How this tiny Italian town opened its homes to refugees

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File photo: Refugees rescued from the Mediterranean disembark in Pozzallo, Sicily. Photo Giovanni Isolino/AFP
12:55 CET+01:00
A town of 1,500 inhabitants deep in the sun-baked mountains of central Sicily is giving the world a lesson in how to host refugees. Here's why.

Isolated, poor and with an elderly and dwindling population, Sutera might not seem such an attractive proposition for housing migrants. But it is one of many places in Italy in which local residents have thrown open their doors to some of the thousands of refugees who continue to land on the country's beaches.

In countries like Germany and Sweden, looking after refugees has mainly been the job of the state. Italy too has built scores of reception centres to handle the influx. But many Italians have given asylum seekers a much more personal welcome. Sutera's refugee programme is now being held up as proof that integration can work even in the least likely of places.

Mayor Giuseppe Grizzanti decided to open the town's doors to refugees after the tragic Lampedusa shipwreck in October 2013, in which 366 migrants died. 

Today, Sutera is home to 34 refugees from the Middle East and Africa, including a number of children, all of whom live with local families.

READ ALSO: All alone but full of hope: Italy's migrant children

Grizzanti compares their experience to that of Italians arriving on New York's Ellis Island more than a century ago – some of whom came from Sutera.

“Historically, Sutera – and indeed Sicily – has been an island of emigration,” Grizzanti told The Local.

“But the refugee crisis offered us a change to rejuvenate our town by becoming a centre of immigration.”

Unlike in other Italian towns and cities where migrants are placed in vacant buildings on the edge of town and left to fend for themselves, in Sutera each refugee is entrusted to a local family charged with helping them to integrate.

The policy has three strict rules: no alcohol at home, total respect for privacy and cleanliness and perhaps, most importantly of all, compulsory Italian lessons.

The lessons are organized at Sutera's two schools each week. Adults and children get separate lessons.

Lessons are taught by volunteers like Mario Tona, a retired teacher using his free time and expertise to make sure that refugees get off to the best possible start in Italy.

Sutera is one of many places in Italy - most of them on the poor south - where locals have been conspicuously generous to refugees. In the mining town of Carbonia in Sardinia, locals dipped into their pockets to buy migrants phone cards and cigarettes.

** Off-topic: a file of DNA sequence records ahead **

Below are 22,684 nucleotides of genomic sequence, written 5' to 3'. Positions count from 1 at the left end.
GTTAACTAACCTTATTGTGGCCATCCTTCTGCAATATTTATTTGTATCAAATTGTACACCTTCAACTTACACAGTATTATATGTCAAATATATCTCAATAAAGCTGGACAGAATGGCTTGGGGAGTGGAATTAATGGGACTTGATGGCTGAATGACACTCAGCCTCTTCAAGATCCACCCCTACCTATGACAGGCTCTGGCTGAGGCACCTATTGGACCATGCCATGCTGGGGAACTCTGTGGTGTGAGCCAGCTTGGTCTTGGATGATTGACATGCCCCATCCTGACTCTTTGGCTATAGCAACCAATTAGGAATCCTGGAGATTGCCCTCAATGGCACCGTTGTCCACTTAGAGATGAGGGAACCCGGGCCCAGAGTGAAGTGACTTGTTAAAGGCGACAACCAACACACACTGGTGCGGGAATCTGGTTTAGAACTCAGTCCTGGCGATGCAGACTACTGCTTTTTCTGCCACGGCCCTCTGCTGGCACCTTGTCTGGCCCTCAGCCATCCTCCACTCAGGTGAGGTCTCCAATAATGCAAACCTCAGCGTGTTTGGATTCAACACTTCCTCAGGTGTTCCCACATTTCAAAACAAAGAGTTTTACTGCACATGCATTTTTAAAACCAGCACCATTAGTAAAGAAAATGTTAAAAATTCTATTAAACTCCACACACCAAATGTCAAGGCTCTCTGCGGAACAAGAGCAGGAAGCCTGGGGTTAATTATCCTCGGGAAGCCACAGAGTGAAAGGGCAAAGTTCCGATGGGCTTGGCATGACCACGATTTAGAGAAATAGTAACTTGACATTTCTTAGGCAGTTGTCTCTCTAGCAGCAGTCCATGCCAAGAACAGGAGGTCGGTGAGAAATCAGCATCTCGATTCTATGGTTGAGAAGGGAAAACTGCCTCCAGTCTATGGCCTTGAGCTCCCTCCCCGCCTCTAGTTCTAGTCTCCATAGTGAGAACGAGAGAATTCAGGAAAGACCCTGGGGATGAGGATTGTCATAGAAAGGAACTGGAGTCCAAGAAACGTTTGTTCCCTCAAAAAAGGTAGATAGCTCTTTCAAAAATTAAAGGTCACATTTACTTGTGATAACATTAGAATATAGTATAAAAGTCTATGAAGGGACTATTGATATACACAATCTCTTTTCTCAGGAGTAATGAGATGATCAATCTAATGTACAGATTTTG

In Satriano in Calabria, the local mayor has renovated derelict homes in the hope of persuading some of the refugees to stay.

Read more: Italian town looks to refugees for revival

But can the migrants eventually help repopulate Sutera?

“Not at all,” says Grizzanti. “I don't think we will be taking any more because we will become stretched. Although we have exported the programme to the neighbouring town Milena – which has just accepted 25.

"The economic reality of life in the town means that most of the refugees will only ever find a short-term home here."

“It takes around two years for their asylum claims to be processed,” he added.

“After that I expect they will move to a city like Milan or Turin to find work like most of our young people have been forced to do. But this project is not about Sutera – it's a humanitarian project.”

Yet the town is still reaping benefits. Hosting the migrants means a windfall of €260,000 a year  – money which has helped boost the local economy. Six local people are employed full-time in running the hospitality project and looking after the refugees' needs.

One such woman is 28-year-old Mariella Cirami.

“I have a new window on the world each day,” she told La Stampa, while underscoring how the project had changed the atmosphere in the city.

“The few children in the town are now playing in the streets with the refugees.”

Last August, the town even celebrated a “festival of hospitality” at which its melting-pot nature was on full display as refugees shared traditional food, music and dances with the rest of village.

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But despite the hugely positive nature of the experience so far, Grizzanti admits that many of the residents had strong reservations about the project before it began.

“Initially it unsettled many people especially some of the older residents,” he said. But tensions soon melted away.

In testament to the level of integration reached, Chris Richy, a recent arrival from Nigeria, played a wise man in the town's nativity – a locally famous event that attracts 15,000 visitors each Christmas.

“Here people are good, there's no racism. When I find work as an electrician I want to pay them back for everything they've done,” Richy told La Stampa.

“The only problem here is that it's isolated.”

The nearest city of Caltanisetta is an hour and a half bus ride away, over parched and winding mountain roads lined with fruiting cactus trees.

Before the project, Sutera was famous for being home to a €1.3 million 'white elephant' - a lift to nowhere, that never even opened.

Now it is making news for its exceptional humanitarian efforts during the greatest refugee crisis since the Second World War.

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